The Asheville Symphony journeyed to the heart of central Europe for its fifth Masterworks Concert at the Thomas Wolfe Auditorium. Entitled “Czech This Out,” the program featured the Asheville Symphony’s own oboist Alicia Chapman as soloist in Bohuslav Martinů’s Concerto for Oboe and Orchestra, Mozart’s Symphony No. 38 in D (“Prague”), and three tone poems from Bedřich Smetana’s Má Vlast. Program sponsors were AT&T, Deal Motorcars of Asheville, Homewood Suites and Hotels, and The Real Yellow Pages.

Mozart’s Symphony No. 38, completed in December of 1786 and first performed in Prague, was his gift back to the city that truly loved him. Consisting only of three sonata-form movements, the work is also known as the “Symphony without Minuet,” although the second slower movement in a flowing triple meter (actually 6/8) could in some ways be considered a close stand-in. The first movement’s slow introduction, permeated by a terse, ornamental motive, eventually gives way to an agitated allegro section permeated with a syncopated rhythmic accompaniment similar to that of his D minor piano concerto. The work’s development section is heavily contrapuntal, featuring a canon at the seventh, then the second — so complex in fact that Mozart sketched out its inner workings in preliminary drafts. The orchestra’s rendition of the movement was elegant and beautifully balanced, laying transparent the inner workings of the lines. The second movement, a pastoral “Andante” complete with drones, is a play of contrasts between diatonic and chromatic writing, all introduced within the first four measures. The orchestra’s interpretation was cohesive and clear, with especially fine playing in the winds. The final “Presto,” though played adroitly and energetically, suffered a little from muted dynamic contrasts; especially lacking were the forte “explosions” one usually hears in this movement.

The stage was then reset for the Martinů concerto, scored for two flutes, two clarinets, bassoon, two horns, trumpet, strings, the solo oboe, and a piano, here placed in the middle of the ensemble. Chapman, currently an instructor of oboe, Director of the Collegium Musicum, and Coordinator of Woodwind Chamber Music at Appalachian State University, is principal oboist of the Asheville and Harrisburg PA Symphonies, and performs on English horn with the Greensboro Symphony. She is also an expert on the Baroque oboe, has written a method book for those modern performers wishing to try out the historical instrument, and performs regularly with Harmonia Baroque, an early instrument ensemble she co-founded. The performance of Martinu’s concerto, written in 1955 as a commissioned work from Czech oboist Jiri Tancibudek, was the first time the work had been heard in Asheville. The programming of a relatively obscure work, performed by one of the orchestra’s “own,” reflects Music Director Daniel Meyer’s admirable, on-going commitment to display the depth of talent within the ranks of his players while bringing us new music.

The work is one of the few concerti written for the oboe in the twentieth century, and is unusual for its range of influences (American jazz, French impressionism, and Czech folk music). Furthermore, the relationship between the oboe and the accompanying small orchestra is unique in the literature, often featuring the soloist in long, rhapsodic cadenzas with little or no accompaniment at all. The piano, played by John R. Crawley, eclipsed the other orchestral instruments in its prominence in the piece. The first movement’s lively orchestral introduction provides a marked contrast to the soloist’s entering cantabile melody. Once introduced, however, the soloist evolves, becoming increasingly animated as the movement progresses. The writing showcased the instrument’s range and tended to hang in the stratosphere, a high-wire act that Chapman executed beautifully. The slow, meditative movement (introduced by the horn) featured intimate exchanges or pairings of piano and oboe lines, to be dispelled by the driving, joyous third movement. The oboe, chameleon-like, wavered between the roles of pastoral song-spinner and jazz-inflected gobbler-of-all-possible-notes. Chapman’s performance was masterful and thoroughly musical throughout.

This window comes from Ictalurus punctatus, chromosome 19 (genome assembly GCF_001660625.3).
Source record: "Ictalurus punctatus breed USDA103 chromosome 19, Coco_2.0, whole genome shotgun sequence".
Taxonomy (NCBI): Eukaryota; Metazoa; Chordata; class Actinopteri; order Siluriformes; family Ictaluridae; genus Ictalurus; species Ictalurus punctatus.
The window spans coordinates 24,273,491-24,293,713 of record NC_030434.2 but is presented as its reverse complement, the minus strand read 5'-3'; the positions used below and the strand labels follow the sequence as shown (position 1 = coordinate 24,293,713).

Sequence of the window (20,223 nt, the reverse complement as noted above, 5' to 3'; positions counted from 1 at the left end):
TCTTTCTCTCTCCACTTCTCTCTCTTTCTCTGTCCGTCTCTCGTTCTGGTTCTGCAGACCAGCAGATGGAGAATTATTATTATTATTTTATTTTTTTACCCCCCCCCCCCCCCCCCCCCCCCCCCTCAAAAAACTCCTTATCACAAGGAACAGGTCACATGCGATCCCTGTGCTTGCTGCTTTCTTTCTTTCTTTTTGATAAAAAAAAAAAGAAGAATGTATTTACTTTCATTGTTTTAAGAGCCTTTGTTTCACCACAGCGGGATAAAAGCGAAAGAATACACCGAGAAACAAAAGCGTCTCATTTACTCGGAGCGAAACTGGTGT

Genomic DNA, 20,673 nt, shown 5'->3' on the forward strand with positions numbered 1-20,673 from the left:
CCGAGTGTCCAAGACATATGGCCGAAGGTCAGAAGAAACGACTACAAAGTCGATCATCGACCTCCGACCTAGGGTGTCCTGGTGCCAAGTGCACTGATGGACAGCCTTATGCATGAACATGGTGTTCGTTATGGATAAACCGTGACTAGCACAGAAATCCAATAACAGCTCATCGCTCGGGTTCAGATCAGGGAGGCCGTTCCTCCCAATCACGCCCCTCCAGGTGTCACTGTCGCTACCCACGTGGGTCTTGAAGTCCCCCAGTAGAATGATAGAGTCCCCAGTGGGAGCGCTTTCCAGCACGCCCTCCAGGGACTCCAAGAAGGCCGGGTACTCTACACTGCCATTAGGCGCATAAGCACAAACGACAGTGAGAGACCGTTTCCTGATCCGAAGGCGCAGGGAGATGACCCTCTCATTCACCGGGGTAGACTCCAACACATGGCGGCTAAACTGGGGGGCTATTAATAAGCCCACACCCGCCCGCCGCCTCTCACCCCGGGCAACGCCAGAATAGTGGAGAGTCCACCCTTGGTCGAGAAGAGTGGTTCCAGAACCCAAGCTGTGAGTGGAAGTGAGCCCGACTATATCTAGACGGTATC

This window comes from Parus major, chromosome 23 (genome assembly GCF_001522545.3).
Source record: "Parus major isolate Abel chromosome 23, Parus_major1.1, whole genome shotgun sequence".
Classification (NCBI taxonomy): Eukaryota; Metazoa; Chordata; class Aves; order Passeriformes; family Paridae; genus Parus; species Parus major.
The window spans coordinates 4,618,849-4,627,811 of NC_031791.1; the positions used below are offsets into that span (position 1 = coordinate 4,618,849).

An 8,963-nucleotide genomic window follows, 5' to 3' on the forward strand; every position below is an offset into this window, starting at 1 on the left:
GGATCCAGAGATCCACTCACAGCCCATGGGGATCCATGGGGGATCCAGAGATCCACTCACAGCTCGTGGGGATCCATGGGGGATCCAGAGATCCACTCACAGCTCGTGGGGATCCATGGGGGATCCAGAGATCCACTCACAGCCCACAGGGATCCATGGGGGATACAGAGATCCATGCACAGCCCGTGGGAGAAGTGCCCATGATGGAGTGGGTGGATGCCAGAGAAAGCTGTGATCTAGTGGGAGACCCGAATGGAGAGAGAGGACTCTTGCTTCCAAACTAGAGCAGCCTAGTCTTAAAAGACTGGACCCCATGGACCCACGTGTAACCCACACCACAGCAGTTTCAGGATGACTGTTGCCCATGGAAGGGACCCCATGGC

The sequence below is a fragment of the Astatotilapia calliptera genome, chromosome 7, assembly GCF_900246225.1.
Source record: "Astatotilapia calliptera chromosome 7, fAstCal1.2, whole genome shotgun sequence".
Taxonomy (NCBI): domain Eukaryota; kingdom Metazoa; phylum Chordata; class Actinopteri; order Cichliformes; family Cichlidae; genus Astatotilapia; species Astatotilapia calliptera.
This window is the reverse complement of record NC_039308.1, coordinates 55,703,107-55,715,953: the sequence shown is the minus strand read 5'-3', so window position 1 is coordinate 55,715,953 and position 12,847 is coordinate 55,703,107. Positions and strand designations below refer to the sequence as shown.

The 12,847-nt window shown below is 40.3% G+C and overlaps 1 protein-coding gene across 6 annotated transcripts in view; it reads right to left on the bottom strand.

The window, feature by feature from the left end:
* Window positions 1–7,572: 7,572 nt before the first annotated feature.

After intermission, the program concluded with three movements from Bedřich Smetana’s iconic cycle of six symphonic poems Má Vlast (My fatherland). “Vyšehrad” (the ancient royal castle) opens with the strumming of two harps, simulating the harp of the ancient bard, Lumir. A chorale-like theme emerges later which will reappear in Vltava” (The Moldau) like a shining vision of the ruin; agitated sections reference former musters for combat; trumpet fanfares further allude to the ancient glory of the revered site. Placed second in the program was ” Šárka,” a movement about the legendary Amazon heroine. Here Smetana retells the legend he depicted in music: [Šárka’s] “rage against men, her mortifications and wrath — the outcome of love’s betrayal — and her vow of vengeance,” her eventual entrapment and destruction of Ctirad and his soldiers at the hands of her army of women. Discordant sounds reflect the clash of forces, the horns the signal to massacre.

Concluding the concert was the most famous movement of the set, “Vltava,” the only one to combine actual landmarks with historical references. It begins with the two sources of the river depicted in a swirl of relentlessly winding sixteenth notes in the flutes, the flurry eventually subsumed by the broad theme of the river played by the violins. This colorful and endearing work was uniformly excellent throughout (especially the snappy polka and muted, moonlight portions), clearly a favorite of both players and audience alike.